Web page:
Mallett (Theoretical Physics/Univ. of Connecticut) chronicles his quest to build a time machine, sparked by grief over his father’s premature death, in 1955.
The author was only ten, the oldest of four children in a happy, aspiring African-American family, when his father died of a heart attack at age 33. Two years later, that tragedy took on a different meaning for young Ronald when he read Classics Illustrated No. 133, a comic-book version of H.G. Wells’s science-fiction classic, The Time Machine. Mallett became determined to build his own time machine so that he could return to the days before May 22, 1955, and save his father. He pursued this quest despite bouts of depression that almost forced him to drop out of school. Early encounters with racism, especially while stationed in the South during his Air Force service, made him focus more intently on acquiring advanced math and computer skills. Back in the civilian world, he entered Penn State, majoring in physics. Mallett kept his long-time goal a close secret, knowing that it would be an impediment to any serious scientific career. But careful study of Einstein’s relativity theory convinced him that his dream was actually possible. The author interweaves the story of his scientific career with the drive to make his sci-fi dream of time travel come true. Eventually, he found that colleagues Stephen Hawking, Frank Tipler and Kip Thorne were investigating special circumstances in which time appeared to move backwards. Mallett began to explore the gravitational effects of a laser beam following a circular path. After complex calculations, he found his theory, an extrapolation of Einstein’s work, accepted by other physicists. Although his pipe dream of returning to save his father remains beyond reach, Mallett has achieved a significant scientific breakthrough.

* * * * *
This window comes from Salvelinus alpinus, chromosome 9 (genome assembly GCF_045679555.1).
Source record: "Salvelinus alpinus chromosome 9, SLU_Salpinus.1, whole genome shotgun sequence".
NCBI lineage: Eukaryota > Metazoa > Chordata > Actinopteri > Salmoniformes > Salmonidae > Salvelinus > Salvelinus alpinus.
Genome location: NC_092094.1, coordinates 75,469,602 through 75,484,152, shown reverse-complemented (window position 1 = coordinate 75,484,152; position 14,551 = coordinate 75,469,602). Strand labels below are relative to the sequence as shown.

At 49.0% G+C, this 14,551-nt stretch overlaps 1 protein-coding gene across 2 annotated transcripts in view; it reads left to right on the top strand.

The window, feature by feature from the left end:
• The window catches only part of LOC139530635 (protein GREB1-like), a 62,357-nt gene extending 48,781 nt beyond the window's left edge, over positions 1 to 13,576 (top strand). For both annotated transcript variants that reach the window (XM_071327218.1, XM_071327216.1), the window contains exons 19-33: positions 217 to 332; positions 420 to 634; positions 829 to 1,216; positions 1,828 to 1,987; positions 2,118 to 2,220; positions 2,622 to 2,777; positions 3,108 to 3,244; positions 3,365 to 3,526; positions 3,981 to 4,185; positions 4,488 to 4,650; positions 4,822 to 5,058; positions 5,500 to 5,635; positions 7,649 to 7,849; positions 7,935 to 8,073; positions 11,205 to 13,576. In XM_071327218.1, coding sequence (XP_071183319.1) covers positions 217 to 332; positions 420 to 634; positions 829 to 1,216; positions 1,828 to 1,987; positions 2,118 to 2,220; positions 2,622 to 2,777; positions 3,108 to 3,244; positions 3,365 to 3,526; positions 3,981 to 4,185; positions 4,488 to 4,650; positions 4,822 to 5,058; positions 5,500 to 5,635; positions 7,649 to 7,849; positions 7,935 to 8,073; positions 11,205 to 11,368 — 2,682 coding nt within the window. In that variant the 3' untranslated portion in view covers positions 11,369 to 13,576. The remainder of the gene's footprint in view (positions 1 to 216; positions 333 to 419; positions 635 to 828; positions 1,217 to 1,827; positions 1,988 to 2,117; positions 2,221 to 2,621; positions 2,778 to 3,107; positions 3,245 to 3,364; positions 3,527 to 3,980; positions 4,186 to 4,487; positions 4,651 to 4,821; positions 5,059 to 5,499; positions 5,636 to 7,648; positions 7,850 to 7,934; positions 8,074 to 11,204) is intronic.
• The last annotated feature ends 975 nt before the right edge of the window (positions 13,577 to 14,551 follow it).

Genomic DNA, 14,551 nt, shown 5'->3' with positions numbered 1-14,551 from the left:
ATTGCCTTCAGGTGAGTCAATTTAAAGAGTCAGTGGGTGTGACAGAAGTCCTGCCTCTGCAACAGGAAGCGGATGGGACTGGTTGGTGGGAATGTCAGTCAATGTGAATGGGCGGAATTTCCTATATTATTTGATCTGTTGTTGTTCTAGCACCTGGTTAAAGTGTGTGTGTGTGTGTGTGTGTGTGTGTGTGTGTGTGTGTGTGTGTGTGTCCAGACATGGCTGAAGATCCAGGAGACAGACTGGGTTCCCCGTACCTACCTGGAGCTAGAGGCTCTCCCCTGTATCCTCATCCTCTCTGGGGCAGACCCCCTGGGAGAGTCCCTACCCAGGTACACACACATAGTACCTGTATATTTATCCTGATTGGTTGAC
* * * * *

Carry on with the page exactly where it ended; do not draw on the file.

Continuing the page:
A hokey but inspiring blend of personal narrative and scientific exploration.